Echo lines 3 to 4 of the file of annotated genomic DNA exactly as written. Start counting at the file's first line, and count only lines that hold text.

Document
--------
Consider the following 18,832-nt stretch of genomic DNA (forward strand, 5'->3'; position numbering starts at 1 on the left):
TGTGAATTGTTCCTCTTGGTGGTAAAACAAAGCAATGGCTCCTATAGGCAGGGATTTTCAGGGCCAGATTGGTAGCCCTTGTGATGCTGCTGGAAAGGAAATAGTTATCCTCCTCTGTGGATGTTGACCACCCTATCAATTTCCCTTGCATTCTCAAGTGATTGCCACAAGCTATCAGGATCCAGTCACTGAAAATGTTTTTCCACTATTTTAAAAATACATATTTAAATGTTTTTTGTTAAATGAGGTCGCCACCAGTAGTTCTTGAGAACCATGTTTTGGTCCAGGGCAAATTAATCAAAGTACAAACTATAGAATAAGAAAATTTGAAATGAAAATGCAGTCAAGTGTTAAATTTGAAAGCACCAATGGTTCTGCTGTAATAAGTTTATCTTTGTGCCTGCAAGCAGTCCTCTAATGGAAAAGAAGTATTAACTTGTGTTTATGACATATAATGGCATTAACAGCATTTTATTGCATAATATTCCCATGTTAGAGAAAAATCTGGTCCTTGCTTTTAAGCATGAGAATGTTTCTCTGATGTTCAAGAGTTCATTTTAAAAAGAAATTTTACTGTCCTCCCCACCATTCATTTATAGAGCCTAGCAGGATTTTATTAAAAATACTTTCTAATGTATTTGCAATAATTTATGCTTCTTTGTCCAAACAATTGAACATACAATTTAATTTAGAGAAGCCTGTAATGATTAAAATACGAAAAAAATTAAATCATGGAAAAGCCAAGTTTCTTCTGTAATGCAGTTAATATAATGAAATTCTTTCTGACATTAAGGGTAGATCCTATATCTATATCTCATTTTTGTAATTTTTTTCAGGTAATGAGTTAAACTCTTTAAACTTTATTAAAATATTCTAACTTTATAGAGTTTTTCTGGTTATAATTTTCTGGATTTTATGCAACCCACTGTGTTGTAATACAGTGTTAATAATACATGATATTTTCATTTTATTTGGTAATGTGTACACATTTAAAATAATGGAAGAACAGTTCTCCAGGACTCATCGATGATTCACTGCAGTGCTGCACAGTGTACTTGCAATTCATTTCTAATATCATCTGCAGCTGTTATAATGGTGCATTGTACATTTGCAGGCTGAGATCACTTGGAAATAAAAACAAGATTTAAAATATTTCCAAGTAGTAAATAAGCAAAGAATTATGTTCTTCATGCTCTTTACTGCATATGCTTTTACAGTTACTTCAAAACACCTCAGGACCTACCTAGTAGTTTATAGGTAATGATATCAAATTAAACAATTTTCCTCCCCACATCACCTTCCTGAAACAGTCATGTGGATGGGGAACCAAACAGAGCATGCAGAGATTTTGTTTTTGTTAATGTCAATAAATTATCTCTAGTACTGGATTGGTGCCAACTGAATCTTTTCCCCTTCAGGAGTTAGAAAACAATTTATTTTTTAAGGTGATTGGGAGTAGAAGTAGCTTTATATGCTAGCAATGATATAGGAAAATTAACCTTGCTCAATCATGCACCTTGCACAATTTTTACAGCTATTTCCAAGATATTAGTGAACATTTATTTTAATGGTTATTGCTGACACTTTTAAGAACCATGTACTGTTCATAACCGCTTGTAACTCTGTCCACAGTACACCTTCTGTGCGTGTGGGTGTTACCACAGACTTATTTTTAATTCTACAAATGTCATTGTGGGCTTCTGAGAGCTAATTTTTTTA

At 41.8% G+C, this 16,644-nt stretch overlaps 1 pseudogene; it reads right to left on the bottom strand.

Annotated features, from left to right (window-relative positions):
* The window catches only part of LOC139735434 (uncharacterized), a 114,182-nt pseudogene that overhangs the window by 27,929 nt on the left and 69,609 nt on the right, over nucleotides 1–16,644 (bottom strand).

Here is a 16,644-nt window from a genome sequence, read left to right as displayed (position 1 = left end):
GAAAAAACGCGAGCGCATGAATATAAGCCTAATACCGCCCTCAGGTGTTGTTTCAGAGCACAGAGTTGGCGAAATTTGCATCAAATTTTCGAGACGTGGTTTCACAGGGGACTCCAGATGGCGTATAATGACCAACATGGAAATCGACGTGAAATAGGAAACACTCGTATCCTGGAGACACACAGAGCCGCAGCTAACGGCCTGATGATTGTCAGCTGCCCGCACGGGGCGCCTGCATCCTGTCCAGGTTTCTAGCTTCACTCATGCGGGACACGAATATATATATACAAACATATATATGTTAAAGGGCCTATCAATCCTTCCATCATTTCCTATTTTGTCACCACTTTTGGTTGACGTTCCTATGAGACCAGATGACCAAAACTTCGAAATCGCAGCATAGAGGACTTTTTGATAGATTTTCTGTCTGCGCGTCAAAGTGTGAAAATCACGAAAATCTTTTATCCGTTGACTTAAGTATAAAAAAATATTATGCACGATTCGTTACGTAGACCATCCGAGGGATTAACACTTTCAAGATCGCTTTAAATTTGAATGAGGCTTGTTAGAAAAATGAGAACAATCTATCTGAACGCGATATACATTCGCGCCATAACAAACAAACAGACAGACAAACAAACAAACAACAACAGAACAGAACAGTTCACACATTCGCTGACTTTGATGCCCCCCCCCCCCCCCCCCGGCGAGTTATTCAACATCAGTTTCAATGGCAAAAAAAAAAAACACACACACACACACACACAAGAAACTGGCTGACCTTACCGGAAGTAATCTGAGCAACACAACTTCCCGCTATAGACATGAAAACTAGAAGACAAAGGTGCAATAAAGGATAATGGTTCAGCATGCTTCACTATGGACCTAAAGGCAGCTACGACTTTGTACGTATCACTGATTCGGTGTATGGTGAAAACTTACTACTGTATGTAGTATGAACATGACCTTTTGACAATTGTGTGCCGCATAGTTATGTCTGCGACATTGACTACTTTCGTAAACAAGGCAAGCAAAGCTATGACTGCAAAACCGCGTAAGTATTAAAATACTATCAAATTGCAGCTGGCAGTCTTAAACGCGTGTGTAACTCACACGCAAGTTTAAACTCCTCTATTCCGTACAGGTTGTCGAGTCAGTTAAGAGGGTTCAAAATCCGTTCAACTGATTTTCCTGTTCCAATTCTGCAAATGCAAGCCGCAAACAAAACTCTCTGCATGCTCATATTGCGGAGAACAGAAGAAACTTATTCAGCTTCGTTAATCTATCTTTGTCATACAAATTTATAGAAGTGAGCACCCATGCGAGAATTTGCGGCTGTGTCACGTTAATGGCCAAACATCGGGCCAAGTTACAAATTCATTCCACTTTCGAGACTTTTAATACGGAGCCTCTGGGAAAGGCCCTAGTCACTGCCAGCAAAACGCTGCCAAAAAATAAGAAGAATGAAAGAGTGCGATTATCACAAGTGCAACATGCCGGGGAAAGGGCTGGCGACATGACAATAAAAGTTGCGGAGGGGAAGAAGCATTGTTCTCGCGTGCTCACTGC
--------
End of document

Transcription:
At 41.8% G+C, this 16,644-nt stretch overlaps 1 pseudogene; it reads right to left on the bottom strand.

Annotated features, from left to right (window-relative positions):